His published books include Astronomy: A Revision of Young's Manual of Astronomy (Boston: Ginn and Co., 1926), co-authored with Henry Norris Russell and Raymond Smith Dugan, Marine and Air Navigation (Boston: Ginn and Co., 1944), co-authored with Newton L. Pierce, and Coasts, Waves, and Weather for Navigators (Boston: Ginn and Co., 1945). Stewart was a prolific writer of articles documenting his investigations in the areas of astronomy, astrophysics, cartography, demography, demography in relation to geography, gyromagnetic effect, hurricanes, ionized gases, lunar craters, meteorology, navigational methods, philosophy of science, physics, sociology, solar eclipses, space travel, speech and hearing, stellar atmospheres, sunspots, and weather cycles. He also participated in taking the first motion picture of the Moon, and in radar studies of meteor showers.
On 17 June 1925, Stewart married Lillian Vaughan Westcott. Their son, John Westcott Stewart, was born 15 November 1926, and followed his father's path to become an associate professor of physics at the University of Virginia.
After leaving Princeton, Stewart moved to Sedona, Arizona. He died in Cottonwood, Arizona, on 19 March 1972, at the age of 77 years.
The following standard abbreviation is used to identify materials in this collection: Ms = manuscript.
The majority of the collection was a gift to the Library by Stewart's son, John Westcott Stewart, in 1972. Additional materials were donated by the American Heritage Center at the University of Wyoming in 2003.
No appraisal information is available.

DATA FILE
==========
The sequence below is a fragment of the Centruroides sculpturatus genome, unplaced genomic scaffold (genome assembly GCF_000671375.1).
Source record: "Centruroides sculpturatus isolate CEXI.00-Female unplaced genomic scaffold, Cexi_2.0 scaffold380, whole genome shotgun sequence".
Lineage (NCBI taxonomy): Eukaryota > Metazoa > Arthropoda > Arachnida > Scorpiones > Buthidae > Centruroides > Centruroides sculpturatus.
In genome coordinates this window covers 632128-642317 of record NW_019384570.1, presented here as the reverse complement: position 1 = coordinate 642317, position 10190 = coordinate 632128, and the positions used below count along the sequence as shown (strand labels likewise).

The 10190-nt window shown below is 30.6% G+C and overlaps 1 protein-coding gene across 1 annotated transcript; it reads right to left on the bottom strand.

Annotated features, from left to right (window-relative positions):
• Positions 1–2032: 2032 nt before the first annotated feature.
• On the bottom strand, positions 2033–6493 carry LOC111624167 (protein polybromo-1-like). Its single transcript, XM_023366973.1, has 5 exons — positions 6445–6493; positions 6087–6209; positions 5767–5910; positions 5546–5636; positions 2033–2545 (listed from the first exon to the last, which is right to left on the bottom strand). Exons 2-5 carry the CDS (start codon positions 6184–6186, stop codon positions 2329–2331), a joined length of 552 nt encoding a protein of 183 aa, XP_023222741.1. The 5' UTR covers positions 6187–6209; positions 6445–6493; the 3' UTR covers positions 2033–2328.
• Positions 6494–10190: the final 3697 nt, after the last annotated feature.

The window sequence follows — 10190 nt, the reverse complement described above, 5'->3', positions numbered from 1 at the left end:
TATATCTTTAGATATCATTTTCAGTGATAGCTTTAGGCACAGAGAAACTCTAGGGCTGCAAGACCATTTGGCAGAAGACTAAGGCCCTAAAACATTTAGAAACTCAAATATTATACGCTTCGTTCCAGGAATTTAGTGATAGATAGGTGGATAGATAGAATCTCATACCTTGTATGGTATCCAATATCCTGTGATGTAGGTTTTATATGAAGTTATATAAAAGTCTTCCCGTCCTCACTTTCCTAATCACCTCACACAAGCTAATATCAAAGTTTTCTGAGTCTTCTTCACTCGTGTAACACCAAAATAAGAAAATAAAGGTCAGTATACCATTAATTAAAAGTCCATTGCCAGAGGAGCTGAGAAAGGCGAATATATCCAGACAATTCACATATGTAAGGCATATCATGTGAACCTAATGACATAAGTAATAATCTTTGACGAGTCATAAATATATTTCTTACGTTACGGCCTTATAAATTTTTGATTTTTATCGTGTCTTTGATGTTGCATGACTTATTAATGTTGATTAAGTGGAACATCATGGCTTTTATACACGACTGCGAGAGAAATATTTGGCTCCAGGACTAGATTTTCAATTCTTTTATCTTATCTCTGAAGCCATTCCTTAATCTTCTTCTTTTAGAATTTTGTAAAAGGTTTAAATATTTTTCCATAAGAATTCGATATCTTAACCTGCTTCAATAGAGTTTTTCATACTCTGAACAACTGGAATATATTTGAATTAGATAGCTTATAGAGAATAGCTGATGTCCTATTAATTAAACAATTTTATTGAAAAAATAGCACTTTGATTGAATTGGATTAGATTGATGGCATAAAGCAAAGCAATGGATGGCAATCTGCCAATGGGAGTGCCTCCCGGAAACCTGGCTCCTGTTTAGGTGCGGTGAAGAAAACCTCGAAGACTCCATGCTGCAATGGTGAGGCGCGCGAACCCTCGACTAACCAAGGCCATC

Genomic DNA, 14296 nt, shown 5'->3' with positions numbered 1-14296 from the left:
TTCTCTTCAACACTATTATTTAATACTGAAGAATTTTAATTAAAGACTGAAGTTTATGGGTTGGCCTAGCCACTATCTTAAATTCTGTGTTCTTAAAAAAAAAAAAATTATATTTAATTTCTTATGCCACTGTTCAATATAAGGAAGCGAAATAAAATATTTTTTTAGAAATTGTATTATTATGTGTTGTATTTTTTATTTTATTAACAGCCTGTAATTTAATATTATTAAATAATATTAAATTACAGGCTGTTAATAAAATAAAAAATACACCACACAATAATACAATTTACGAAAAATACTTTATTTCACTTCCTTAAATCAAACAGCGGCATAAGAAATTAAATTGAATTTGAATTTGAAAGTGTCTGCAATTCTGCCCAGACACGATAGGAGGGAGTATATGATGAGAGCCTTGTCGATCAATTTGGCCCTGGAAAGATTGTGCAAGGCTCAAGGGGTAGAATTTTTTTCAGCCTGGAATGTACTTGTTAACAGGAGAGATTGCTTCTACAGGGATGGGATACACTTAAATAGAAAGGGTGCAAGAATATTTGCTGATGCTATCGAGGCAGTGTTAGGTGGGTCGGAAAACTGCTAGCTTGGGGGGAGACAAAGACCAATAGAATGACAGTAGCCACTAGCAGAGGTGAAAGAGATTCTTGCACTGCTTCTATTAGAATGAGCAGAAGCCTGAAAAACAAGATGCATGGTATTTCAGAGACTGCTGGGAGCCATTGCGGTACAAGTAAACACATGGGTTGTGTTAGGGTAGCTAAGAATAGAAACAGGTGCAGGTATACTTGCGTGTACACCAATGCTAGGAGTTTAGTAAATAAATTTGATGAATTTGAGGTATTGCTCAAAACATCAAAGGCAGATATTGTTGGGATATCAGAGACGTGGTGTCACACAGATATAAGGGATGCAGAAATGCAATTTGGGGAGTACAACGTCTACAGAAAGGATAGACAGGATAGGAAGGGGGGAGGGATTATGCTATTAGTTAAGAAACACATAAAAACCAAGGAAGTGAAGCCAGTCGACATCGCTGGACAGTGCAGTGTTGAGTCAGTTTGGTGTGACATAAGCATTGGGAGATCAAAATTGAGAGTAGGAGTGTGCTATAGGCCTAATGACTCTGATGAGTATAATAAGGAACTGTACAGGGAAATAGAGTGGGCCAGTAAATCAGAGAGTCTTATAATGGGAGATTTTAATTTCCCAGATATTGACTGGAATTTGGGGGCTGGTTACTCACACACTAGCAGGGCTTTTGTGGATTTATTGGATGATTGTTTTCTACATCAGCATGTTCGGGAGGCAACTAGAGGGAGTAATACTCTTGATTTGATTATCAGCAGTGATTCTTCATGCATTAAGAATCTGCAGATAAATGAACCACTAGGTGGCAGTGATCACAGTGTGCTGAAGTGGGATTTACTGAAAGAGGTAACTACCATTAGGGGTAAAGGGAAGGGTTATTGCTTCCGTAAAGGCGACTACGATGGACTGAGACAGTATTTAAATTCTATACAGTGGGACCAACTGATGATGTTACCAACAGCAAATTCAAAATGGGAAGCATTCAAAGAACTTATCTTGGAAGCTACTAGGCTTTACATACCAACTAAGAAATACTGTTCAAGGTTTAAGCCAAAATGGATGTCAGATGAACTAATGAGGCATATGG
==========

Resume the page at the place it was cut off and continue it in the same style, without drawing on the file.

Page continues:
- Processing Information
This collection was processed by Karla J. Vecchia in 2004. Finding aid written by Karla J. Vecchia in 2004.
Access & Use
- Conditions Governing Access
Collection is open for research use.
- Conditions Governing Use
Single photocopies may be made for research purposes. No further photoduplication of copies of material in the collection can be made when Princeton University Library does not own the original. Inquiries regarding publishing material from the collection should be directed to RBSC Public Services staff through the Ask Us! form. The library has no information on the status of literary rights in the collection and researchers are responsible for determining any questions of copyright.
- Credit this material:
John Q. Stewart Papers; Manuscripts Division, Department of Special Collections, Princeton University Library
- Permanent URL:
- Firestone LibraryOne Washington RoadPrinceton, NJ 08544, USA(609) 258-3184
- Subject Terms:
- Area studies -- 20th century.
Astrophysicists -- New Jersey -- Princeton -- 20th century.
Physicists -- New Jersey -- Princeton -- 20th century.
Physics -- Social aspects -- 20th century.
Population geography -- 20th century.
Social sciences -- Massachusetts -- Boston -- Congresses -- 20th century.
Social sciences -- New Hampshire -- Randolph -- Congresses -- 20th century.
Social sciences -- New Jersey -- Princeton -- Congresses -- 20th century.
- Genre Terms:
- American association of university professors
Social Science Research Council U.S.
Institute of Navigation